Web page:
What I learnt from the UK

May 3rd, 2011

By guest writer, Janis Chng (a Singaporean based in UK)

I am going to share with you my experience of recycling / green living in the UK. I will write specifically about my experience in London, as I have been living and working here for more than 7 years.

Before I came to the UK, the only thing I recycled in Singapore was paper/newspaper — my family keeps these unwanted paper at home until the ‘garang guni’ (or rag and bone man) comes door to door to collect our unwanted recyclables.

When I first started living and working in London, I was living near Mile End (towards the east side of London) with a female house mate. We had a roll of recycling plastic bags that tell us, on the surface of the bags, what to put in them — generally paper, (including cardboard), glass bottles and jars, cans, tins and empty aerosols, plastic bottles (not any other plastic items though), and all food and drink cartons.



Initially, it was quite hard for me to adapt to the recycling practices and I would throw away things that could be recycled, especially plastic bottles and food cartons. Fortunately, my housemate was very environmentally conscious and she would remind me of what could be recycled. Slowly, I got more used to it.

A couple of years later, because of work requirements, I moved to north west London (which is part of Camden borough). Unlike my previous flat, I was living in a converted ex-council estate which only had mini street-recycling centres (large bins with holes on each end for different things). This meant that residents had to bring their recyclables to the collection centres, instead of having the recyclables collected from their homes by the recycling agencies. Such practices made recycling less convenient, and probably discouraged some families from recycling. Because regular recyclable collection and recycling bags were available for residents in other parts of Camden, just not for my area, I actually emailed the council to ask them why they did not provide such a service and requested for recycling collections. That to me, is a very difference compared to how I was like in Singapore. Back at home, I probably won’t have cared so much. But now, I do.

As for the request, unfortunately, the council could not accommodate my request. But I felt proud that I at least voiced my opinion. I then started my own recycling bag in my flat and encouraged my two other housemates to practise recycling with me. What I did was to ask everyone to discard the recyclables, like paper, plastic bottles, and glass bottles into the common recycling bag, and when the bag was full, one of us would then head for the street recycling bins with the bag, sort out the recyclables and throw them into the correct recycling bins.

My other housemates started off quite enthusiastically. However, they soon started to get lazy and just threw everything into the general bin. At times, I had to pick recyclables up from the bin, rinse/wash them (e.g. jars, cans) and then put into my “recycle plastic bag”. I was also often the one who goes out to empty the recycling bag — this meant walking out into the cold to the nearest recycling centre and sort the things into the respective bins.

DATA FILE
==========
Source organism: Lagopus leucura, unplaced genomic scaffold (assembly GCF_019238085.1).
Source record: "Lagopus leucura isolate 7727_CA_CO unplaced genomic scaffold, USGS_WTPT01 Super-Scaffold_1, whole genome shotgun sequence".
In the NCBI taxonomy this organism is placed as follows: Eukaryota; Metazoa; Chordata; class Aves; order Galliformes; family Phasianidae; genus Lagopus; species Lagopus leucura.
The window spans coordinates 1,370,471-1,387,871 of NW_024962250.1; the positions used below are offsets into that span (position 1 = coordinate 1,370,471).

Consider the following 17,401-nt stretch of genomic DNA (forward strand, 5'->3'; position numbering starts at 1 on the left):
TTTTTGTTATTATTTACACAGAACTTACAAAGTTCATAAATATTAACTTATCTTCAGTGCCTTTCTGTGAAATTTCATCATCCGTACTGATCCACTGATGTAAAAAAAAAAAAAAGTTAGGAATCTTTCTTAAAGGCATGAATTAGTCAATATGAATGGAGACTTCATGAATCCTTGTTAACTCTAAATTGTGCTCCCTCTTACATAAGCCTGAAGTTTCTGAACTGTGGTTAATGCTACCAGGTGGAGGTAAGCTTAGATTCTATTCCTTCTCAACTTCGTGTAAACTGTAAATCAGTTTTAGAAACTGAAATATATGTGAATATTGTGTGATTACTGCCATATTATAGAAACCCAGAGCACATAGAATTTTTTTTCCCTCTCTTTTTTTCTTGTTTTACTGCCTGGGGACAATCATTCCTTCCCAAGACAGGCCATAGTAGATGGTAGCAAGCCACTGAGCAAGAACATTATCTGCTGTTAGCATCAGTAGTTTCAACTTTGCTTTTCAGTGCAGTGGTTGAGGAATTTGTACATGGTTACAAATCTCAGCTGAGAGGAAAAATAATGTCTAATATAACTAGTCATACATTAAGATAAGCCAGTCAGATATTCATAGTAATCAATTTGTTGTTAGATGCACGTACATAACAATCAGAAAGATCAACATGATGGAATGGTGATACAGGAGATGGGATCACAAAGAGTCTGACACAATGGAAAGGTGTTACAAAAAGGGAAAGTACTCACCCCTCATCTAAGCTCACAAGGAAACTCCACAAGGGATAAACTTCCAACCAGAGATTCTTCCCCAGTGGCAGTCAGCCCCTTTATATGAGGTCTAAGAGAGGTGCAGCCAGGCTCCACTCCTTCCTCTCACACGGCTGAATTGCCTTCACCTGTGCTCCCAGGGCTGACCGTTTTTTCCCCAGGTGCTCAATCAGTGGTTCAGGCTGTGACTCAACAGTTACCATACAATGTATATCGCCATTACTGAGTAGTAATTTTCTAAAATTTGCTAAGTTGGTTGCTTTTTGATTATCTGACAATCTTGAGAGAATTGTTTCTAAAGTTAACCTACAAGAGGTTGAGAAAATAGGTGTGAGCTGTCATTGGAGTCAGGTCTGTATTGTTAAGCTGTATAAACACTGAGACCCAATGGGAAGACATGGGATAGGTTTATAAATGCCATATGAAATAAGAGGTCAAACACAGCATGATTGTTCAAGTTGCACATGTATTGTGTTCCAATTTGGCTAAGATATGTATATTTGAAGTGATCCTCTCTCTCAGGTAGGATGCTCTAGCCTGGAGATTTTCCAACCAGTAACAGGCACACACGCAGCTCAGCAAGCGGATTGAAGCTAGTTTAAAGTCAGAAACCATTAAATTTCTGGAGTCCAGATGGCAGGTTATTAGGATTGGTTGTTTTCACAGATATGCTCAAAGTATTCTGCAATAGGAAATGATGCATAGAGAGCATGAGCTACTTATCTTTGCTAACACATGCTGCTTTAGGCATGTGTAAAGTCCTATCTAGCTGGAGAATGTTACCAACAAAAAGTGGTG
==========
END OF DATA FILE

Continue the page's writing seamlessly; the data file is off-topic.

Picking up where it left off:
I notice that my boyfriend’s parents in Bromley (just outside London) have a more comprehensive recycling practice than what I experienced in London. On top of the usual recycling collections, they also have a little compost bin where they put food waste (e.g. orange/banana skin, food leftovers) and that gets collected by the local council for recycling. In some other boroughs/local councils, there’s even garden waste collection. I am not so sure about those recycling practices as I have always lived in flats closer to central London. My impression is that if you have a house in the outskirts of London, you are more likely to have more recycling options.

There are some places in England where people are ‘forced’ to recycle because their general waste are only collected fortnightly and their recycling bags collected weekly or fortnightly. Hence, if they don’t recycle, they would end up with many smelly waste bags outside their house which is neither hygenic nor sightly. There’s even places where people get fined if they don’t recycle. I don’t think that giving people fines is a long term solution but I think the first method of collecting general waste less frequently can really make people think and look twice before they throw something away into the general waste bin.

Personally, I have not been forced to recycle in London — there’s always daily/weekly general waste collection. But having learnt about recycling, especially from my first housemate, I now take pride in doing my part for the environment. I think I am lucky that my closer friends in London are environmentally conscious and the habit of recycling is natural to them, which made it easy for me to acquire the habit. Over time, I developed the impression that people who are born in the UK tend to be more likely to recycle, perhaps because of a greater focus in environmental consciousness during their upbringing. I wonder how we could do the same in Singapore and start changing people’s mindsets and habits in recycling.

This entry was posted on Tuesday, May 3rd, 2011 at 8:34 am and is filed under Reflections, Singapore's Green Efforts. You can follow any responses to this entry through the RSS 2.0 feed. You can skip to the end and leave a response. Pinging is currently not allowed.

Leave a Reply